GABA Mechanisms Underlying the Vulnerability to Alcohol Dependence
Trial Purpose and Description
This Project will explore the hypothesis that individuals with a family history positive for alcohol dependence (without any current Axis I disorder, except nicotine dependence), experience an alteration in the reward "valence" (balance of positive and negative effects) of the GABAA receptor agonist barbiturate (thiopental) compared to family history negative age-matched subjects. Further, variation in genes involved in brain GABA function may influence the risk for alcoholism by altering a component of the discriminative stimulus effects of ethanol.
This project will explore the hypothesis that individuals with a family history positive for alcohol dependence (FHP) (without any current DSM-IV Axis I disorder, except nicotine dependence), experience an alteration in the reward "valence" (balance of positive and negative effects) of the GABA-A receptor agonist barbiturate (thiopental) compared to family history negative (FHN) age-matched subjects. Further, the effect of variations in genes important in regulating brain GABA function may alter a component of the discriminative stimulus effects of ethanol. FHP individuals are defined as individuals with at least one first-degree relative and another first- or second-degree relatives. Preliminary results suggest that FHP individuals showed an attenuated response to thiopental as measured by the descending limb of the BAES during thiopental infusion relative to the FHN group. Further, preliminary results suggest that variation in genes involved in brain GABA function, glutamate decarboxylase-65 (GAD65), may influence the risk for alcoholism by altering a component of the discriminative stimulus effects of ethanol.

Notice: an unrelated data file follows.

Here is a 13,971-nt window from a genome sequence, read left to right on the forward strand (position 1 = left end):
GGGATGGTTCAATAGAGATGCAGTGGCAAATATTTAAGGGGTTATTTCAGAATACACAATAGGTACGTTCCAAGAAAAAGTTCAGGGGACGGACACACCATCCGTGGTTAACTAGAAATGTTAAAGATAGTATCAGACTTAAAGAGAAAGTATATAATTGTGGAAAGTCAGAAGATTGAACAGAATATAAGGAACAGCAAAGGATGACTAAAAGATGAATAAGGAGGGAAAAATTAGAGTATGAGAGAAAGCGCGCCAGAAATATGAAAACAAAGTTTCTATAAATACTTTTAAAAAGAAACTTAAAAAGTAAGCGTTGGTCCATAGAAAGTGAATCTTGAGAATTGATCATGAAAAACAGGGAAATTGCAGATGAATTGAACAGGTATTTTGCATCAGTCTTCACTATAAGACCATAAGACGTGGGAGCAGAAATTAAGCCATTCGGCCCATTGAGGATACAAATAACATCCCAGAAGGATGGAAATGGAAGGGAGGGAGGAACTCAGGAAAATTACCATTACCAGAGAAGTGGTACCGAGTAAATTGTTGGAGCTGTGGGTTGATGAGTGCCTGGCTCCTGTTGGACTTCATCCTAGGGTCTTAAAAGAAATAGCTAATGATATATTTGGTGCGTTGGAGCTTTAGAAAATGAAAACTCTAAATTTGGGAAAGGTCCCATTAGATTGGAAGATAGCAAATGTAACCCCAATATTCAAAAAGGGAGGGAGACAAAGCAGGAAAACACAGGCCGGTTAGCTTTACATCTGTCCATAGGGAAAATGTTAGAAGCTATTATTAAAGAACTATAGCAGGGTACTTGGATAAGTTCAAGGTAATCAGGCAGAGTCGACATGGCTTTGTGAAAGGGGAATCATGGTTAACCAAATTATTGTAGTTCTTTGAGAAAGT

We plan to recruit 2 groups of healthy subjects between the ages of 21-30, one with a family history of alcoholism (family history positive=FHP) and a sex-matched control group without a family history of alcoholism (family history negative=FHN), to undergo two test days scheduled 3 days apart, in a randomized double-blind fashion. Test days will involve a 60-minute intravenous infusion of each of 2 conditions: saline or thiopental, in a randomized order under double-blind conditions. Behavioral ratings include the Biphasic Alcohol Effects Scale (BAES) and Visual Analog Scales (VAS). Exploratory measures include event-related potential recordings (ERP) and measures of eye-to-hand coordination. Blood will be collected for Deoxyribonucleic acid (DNA) extraction and genotyping.
- 21 Years - 30 Years
1. Male and female between the ages of 21 and 30 years
2. medically and neurologically healthy on the basis of history, physical examination,
Electrocardiogram (EKG), screening laboratories
3. absence of any evidence of substance abuse (with the exception of nicotine
dependence) on the basis of history and drug and ethanol-free at the time of testing
based on urine toxicology and breath alcohol levels at screening and on each test
1. Diagnostic and Statistical Manual of Mental Disorders Fourth Edition (DSM-IV) Axis I
psychiatric and substance abuse or dependence diagnosis by history on psychiatric
evaluation that includes a structured diagnostic interview (SCID)
2. unwillingness to remain alcohol-free for three days prior to each test day;
3. for women, positive pregnancy test at screening or intention to engage in unprotected
sex during the study and
4. alcohol naive. For Family History Positive Subjects: 1) Biological father and another
first or second-degree biological relative with history of alcoholism by Family
History Assessment Module (FHAM) developed by COGA.
For Family History Negative Subjects: NO family history of alcoholism in any first or
second-degree relatives. Subjects must reliably report on three first-degree relatives.
- Yale University
- November 2005
- Last Updated:
- November 2, 2012
- Study HIC#:
Clinicaltrials.gov ID: NCT00611767